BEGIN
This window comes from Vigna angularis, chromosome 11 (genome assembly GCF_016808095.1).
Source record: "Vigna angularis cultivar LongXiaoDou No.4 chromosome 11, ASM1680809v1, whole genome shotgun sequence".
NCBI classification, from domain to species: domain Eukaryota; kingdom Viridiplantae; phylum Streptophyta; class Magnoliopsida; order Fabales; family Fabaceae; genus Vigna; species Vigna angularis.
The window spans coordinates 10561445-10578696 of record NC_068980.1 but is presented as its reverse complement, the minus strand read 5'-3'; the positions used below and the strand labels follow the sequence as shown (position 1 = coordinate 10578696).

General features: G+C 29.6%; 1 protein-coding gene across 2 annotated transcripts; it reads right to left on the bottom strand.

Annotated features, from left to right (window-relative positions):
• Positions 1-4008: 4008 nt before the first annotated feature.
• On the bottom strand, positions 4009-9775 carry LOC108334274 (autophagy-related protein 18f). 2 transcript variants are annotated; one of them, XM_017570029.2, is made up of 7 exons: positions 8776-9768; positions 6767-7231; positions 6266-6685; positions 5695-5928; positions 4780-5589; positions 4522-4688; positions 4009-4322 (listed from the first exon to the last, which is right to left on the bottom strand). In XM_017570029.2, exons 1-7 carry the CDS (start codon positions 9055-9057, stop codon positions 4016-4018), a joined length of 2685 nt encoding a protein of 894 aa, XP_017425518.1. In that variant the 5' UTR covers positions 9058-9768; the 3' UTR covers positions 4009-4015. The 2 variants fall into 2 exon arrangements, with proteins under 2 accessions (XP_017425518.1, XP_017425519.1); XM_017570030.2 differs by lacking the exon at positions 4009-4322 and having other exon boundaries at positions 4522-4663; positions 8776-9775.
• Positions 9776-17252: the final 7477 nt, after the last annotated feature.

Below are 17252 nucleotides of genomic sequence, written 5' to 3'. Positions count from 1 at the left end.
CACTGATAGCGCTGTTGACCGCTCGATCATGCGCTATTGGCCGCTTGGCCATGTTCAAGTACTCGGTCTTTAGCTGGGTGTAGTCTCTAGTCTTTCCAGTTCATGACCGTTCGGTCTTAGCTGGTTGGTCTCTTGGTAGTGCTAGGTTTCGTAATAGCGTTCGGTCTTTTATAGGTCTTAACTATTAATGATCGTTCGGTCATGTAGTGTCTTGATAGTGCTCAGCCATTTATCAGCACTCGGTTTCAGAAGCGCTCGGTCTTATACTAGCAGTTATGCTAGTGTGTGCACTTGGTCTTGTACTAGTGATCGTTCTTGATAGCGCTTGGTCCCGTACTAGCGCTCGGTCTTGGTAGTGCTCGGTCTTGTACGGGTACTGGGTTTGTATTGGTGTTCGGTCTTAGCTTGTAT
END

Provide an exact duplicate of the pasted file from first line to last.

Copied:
This window comes from Vigna angularis, chromosome 11 (genome assembly GCF_016808095.1).
Source record: "Vigna angularis cultivar LongXiaoDou No.4 chromosome 11, ASM1680809v1, whole genome shotgun sequence".
NCBI classification, from domain to species: domain Eukaryota; kingdom Viridiplantae; phylum Streptophyta; class Magnoliopsida; order Fabales; family Fabaceae; genus Vigna; species Vigna angularis.
The window spans coordinates 10561445-10578696 of record NC_068980.1 but is presented as its reverse complement, the minus strand read 5'-3'; the positions used below and the strand labels follow the sequence as shown (position 1 = coordinate 10578696).

General features: G+C 29.6%; 1 protein-coding gene across 2 annotated transcripts; it reads right to left on the bottom strand.

Annotated features, from left to right (window-relative positions):
• Positions 1-4008: 4008 nt before the first annotated feature.
• On the bottom strand, positions 4009-9775 carry LOC108334274 (autophagy-related protein 18f). 2 transcript variants are annotated; one of them, XM_017570029.2, is made up of 7 exons: positions 8776-9768; positions 6767-7231; positions 6266-6685; positions 5695-5928; positions 4780-5589; positions 4522-4688; positions 4009-4322 (listed from the first exon to the last, which is right to left on the bottom strand). In XM_017570029.2, exons 1-7 carry the CDS (start codon positions 9055-9057, stop codon positions 4016-4018), a joined length of 2685 nt encoding a protein of 894 aa, XP_017425518.1. In that variant the 5' UTR covers positions 9058-9768; the 3' UTR covers positions 4009-4015. The 2 variants fall into 2 exon arrangements, with proteins under 2 accessions (XP_017425518.1, XP_017425519.1); XM_017570030.2 differs by lacking the exon at positions 4009-4322 and having other exon boundaries at positions 4522-4663; positions 8776-9775.
• Positions 9776-17252: the final 7477 nt, after the last annotated feature.

Below are 17252 nucleotides of genomic sequence, written 5' to 3'. Positions count from 1 at the left end.
CACTGATAGCGCTGTTGACCGCTCGATCATGCGCTATTGGCCGCTTGGCCATGTTCAAGTACTCGGTCTTTAGCTGGGTGTAGTCTCTAGTCTTTCCAGTTCATGACCGTTCGGTCTTAGCTGGTTGGTCTCTTGGTAGTGCTAGGTTTCGTAATAGCGTTCGGTCTTTTATAGGTCTTAACTATTAATGATCGTTCGGTCATGTAGTGTCTTGATAGTGCTCAGCCATTTATCAGCACTCGGTTTCAGAAGCGCTCGGTCTTATACTAGCAGTTATGCTAGTGTGTGCACTTGGTCTTGTACTAGTGATCGTTCTTGATAGCGCTTGGTCCCGTACTAGCGCTCGGTCTTGGTAGTGCTCGGTCTTGTACGGGTACTGGGTTTGTATTGGTGTTCGGTCTTAGCTTGTAT